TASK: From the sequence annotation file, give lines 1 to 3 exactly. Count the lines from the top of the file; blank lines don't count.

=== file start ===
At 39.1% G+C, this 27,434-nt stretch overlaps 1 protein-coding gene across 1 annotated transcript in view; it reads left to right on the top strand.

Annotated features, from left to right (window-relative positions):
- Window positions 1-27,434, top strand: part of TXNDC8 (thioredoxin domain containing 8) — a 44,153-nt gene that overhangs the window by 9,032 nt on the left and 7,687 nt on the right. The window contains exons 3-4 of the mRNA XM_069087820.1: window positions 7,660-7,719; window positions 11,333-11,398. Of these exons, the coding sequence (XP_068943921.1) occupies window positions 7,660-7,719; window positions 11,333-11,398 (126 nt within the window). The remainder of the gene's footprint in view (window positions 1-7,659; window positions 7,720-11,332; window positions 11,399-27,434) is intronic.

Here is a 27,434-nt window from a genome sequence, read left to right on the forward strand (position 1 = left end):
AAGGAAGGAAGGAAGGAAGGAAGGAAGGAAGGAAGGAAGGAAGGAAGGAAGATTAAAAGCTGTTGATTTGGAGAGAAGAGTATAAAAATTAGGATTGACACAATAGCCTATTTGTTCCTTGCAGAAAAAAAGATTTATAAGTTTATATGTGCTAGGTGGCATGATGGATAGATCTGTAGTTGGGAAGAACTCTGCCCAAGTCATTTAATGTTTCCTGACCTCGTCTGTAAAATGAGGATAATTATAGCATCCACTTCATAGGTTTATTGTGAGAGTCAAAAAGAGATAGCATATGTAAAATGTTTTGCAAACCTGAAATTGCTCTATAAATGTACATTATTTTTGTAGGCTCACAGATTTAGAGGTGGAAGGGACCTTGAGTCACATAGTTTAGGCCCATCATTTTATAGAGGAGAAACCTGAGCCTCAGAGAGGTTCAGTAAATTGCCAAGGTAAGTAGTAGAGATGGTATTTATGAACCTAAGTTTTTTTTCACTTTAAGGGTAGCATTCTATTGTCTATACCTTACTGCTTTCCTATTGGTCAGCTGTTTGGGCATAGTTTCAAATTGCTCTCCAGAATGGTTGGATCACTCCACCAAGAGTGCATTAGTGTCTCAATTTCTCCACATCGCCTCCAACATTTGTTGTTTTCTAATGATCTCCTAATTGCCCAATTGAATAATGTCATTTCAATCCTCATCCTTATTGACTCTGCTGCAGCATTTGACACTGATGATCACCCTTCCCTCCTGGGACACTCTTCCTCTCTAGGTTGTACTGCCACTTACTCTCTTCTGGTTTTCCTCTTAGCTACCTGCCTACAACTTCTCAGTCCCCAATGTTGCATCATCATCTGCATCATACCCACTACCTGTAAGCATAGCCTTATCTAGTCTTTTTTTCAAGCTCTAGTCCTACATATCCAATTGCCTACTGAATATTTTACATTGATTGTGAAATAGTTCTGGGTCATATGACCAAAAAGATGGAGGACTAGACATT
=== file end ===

At 39.1% G+C, this 27,434-nt stretch overlaps 1 protein-coding gene across 1 annotated transcript in view; it reads left to right on the top strand.

Annotated features, from left to right (window-relative positions):
- Window positions 1-27,434, top strand: part of TXNDC8 (thioredoxin domain containing 8) — a 44,153-nt gene that overhangs the window by 9,032 nt on the left and 7,687 nt on the right. The window contains exons 3-4 of the mRNA XM_069087820.1: window positions 7,660-7,719; window positions 11,333-11,398. Of these exons, the coding sequence (XP_068943921.1) occupies window positions 7,660-7,719; window positions 11,333-11,398 (126 nt within the window). The remainder of the gene's footprint in view (window positions 1-7,659; window positions 7,720-11,332; window positions 11,399-27,434) is intronic.